A heartwarming tribute

Named spaces in the VCU College of Humanities and Sciences STEM Building honor longtime VCU chemistry professor, administrator

Mike Hunnicutt, Ph.D., knows how to keep a secret. For months, he had been working with VCU’s College of Humanities and Sciences on a special gift for his wife, Sally Hunnicutt, Ph.D.

Mike, a recently retired associate professor from the Department of Chemistry, and Sally, current associate dean in the College of Humanities and Sciences and professor in the Department of Chemistry, had excitedly watched the new STEM Building at 817 W. Franklin Street take shape over the past few years. Sally was a key player in the design, construction and operation of the building, and no one was more overjoyed at the April opening than she. Knowing her passion, Mike arranged to name two spaces in the new building in Sally’s honor – the Science Hub, a dedicated space for science and math tutoring, and an organic chemistry lab.

The named spaces were unveiled at a small gathering on the second floor of the building – a ceremony that caught Sally by surprise.

“I was completely surprised. It didn't sink in until a few days later,” Sally says. “It's overwhelming to think that my name will be there for a long time – forever! I feel incredibly fortunate to have had the opportunity to work alongside so many great people who all made the building a reality and who have dedicated their whole careers to VCU students.”

The entire naming process was shrouded in secrecy, as attendees only knew they were there for “a special presentation.” Once the intent was clear, the crowd erupted in applause.

The Science Hub will now be known as the Dr. Sally Shaffer Hunnicutt Science Hub and the organic chemistry lab in room 507 will now be known as the Dr. Sally Shaffer Hunnicutt and Dr. Mike Hunnicutt Organic Chemistry Teaching Lab.

Catherine Ingrassia, Ph.D., dean of the College of Humanities and Science kicked off the ceremony by speaking about Sally’s dedication to the sciences, student learning opportunities and VCU.

“Since arriving at this institution, Dr. Hunnicutt recognized the need for innovative pedagogy and tirelessly advocated for transformative learning – she urged faculty to re-conceptualize the teaching of introductory science courses and to prepare students for a future that is collaborative and interdisciplinary – just like the building we’re standing in,” Ingrassia said. “Her role in the conception and development of this new building cannot be overstated. In many ways, you are seeing her vision realized here; she has been instrumental in shaping the design of these new learning environments.”

Sally first joined VCU in 1998 as an assistant professor and assistant chair in the Department of Chemistry. She received the VCU College of Humanities and Sciences Teaching Award in 2012 and the VCU Distinguished Teaching Award in 2014. She has published extensively on chemical education and her research focuses on chemical education and how it relates to the creation, use and impacts of guided inquiry in different classroom environments. Mike joined the faculty in 2011 after a career in industry. During Mike’s time at VCU, he led Project SEED, a program that paired Richmond Public School students with VCU faculty for an immersive summer experience with the Department of Chemistry.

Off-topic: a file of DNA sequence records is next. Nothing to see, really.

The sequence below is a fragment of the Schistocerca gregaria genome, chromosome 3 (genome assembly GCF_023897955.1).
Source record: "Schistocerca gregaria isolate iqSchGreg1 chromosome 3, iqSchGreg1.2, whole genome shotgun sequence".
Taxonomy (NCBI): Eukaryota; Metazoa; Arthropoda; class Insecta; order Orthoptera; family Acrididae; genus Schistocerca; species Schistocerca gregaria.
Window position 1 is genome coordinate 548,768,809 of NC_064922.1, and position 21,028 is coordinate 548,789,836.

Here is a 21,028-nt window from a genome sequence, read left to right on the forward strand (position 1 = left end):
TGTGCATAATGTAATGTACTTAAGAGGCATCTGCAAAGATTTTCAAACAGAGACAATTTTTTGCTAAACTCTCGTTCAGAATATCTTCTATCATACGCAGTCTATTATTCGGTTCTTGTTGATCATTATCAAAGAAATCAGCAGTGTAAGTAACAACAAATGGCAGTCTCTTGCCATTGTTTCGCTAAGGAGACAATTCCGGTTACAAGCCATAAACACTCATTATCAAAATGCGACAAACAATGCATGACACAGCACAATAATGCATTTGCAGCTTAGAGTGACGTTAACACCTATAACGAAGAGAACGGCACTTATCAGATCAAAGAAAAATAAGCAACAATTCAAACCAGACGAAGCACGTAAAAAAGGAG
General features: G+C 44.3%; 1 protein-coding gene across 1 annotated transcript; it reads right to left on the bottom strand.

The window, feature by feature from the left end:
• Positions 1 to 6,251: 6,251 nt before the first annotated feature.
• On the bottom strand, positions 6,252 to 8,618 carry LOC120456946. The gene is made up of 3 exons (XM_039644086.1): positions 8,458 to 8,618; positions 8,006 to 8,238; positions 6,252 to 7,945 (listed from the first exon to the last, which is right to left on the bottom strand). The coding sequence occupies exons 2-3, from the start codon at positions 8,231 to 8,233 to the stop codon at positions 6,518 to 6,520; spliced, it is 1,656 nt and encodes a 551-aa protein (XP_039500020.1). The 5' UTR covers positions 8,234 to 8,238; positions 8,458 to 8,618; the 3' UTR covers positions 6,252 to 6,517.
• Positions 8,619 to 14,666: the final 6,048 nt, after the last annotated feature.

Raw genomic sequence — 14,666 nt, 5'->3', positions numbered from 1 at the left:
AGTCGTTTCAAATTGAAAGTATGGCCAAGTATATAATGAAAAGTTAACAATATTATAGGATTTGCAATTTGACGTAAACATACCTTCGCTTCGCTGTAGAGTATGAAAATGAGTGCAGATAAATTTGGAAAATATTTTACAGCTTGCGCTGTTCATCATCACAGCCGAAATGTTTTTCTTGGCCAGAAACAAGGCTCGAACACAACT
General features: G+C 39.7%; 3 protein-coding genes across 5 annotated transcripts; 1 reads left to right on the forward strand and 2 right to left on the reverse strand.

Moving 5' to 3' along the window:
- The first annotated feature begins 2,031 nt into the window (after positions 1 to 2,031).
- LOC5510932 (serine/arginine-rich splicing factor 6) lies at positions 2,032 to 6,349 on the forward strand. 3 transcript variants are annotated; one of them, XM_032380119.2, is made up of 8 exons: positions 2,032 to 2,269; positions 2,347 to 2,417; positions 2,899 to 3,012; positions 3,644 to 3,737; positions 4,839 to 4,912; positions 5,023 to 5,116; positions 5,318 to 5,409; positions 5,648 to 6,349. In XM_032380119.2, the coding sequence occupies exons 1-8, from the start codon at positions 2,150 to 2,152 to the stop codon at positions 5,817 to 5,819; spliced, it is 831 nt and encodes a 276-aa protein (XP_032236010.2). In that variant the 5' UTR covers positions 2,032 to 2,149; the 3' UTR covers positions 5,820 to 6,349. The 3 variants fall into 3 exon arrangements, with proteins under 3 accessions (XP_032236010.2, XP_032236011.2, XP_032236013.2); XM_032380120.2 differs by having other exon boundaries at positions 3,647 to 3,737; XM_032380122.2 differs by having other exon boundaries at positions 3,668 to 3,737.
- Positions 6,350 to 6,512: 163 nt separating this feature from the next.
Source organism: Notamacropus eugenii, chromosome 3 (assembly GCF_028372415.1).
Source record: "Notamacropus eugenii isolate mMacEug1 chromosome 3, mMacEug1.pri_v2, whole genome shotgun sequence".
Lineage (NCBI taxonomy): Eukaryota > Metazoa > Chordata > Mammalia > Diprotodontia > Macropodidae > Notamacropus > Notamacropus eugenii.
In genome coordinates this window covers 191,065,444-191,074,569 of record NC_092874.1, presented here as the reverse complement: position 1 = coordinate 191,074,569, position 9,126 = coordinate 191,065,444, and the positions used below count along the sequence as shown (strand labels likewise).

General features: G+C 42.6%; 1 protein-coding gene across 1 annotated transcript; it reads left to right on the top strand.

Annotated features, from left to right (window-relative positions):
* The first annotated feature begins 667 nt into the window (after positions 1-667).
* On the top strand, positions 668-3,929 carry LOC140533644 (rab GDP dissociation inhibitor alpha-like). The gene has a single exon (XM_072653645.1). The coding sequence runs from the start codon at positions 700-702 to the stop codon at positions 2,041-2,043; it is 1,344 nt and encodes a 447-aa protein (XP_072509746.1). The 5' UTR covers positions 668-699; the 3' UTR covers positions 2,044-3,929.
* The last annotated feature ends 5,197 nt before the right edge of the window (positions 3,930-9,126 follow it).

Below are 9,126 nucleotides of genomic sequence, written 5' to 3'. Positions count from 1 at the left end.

The dean’s remarks were followed by Michal Coffey, director of the VCU Campus Learning Center, which oversees the Science Hub. Coffey recalled the development of the Science Hub, a joint effort between her and Sally.

“To say that Sally has been a tireless advocate for this space is an understatement,” Coffey said.  “We knew we needed a home for this new program, a home that connected with students, making ALL students feel that they have a place and belong in STEM. Dr. Hunnicutt wasn’t advocating for me and my dreams of space, she was advocating for the students and faculty who connect during student hours, she was advocating for additional learning support for STEM students and she was advocating for all the students and faculty we have yet to meet. That is how far her impact goes. Without her, this space, and many of the associated programs, would not exist.”

By the time Mike took the floor, tears had been shed.

“Pride, inspiration and hope. This is Sally. She loves the College of Humanities and Science, she loves VCU students – their diversity, their enthusiasm, hopes and aspirations. Sally is a helper and enabler; she is a servant-leader,” he said.

For many in the audience, the acknowledgement of Sally’s contribution to the VCU community was well deserved.

“Sally's commitment to ‘flipping the script’ on how we teach science from traditional didactic lecture to hands-on problem-based learning has been transformative for VCU students,” said Sarah Golding, Ph.D., an associate professor and director of undergraduate research for the Department of Biology. “Sally meets students where they are, and that is now memorialized by the naming of the Science Hub, a brand new facility in our STEM building aimed at literally bringing faculty to where the students are to support learning in a student-centered approach.”

Watching the new building fill with students this semester has been a joyful experience for the Hunnicutts, and now their names with have a forever home inside.

“The STEM Building is tangible evidence of our collective commitment to our students,” Sally says. “Community and teamwork are built into the design, the bones and the DNA of the building. It literally brings in light and shines it on our students and their instructors and mentors.”

A version of this article was previously published by the VCU College of Humanities and Sciences.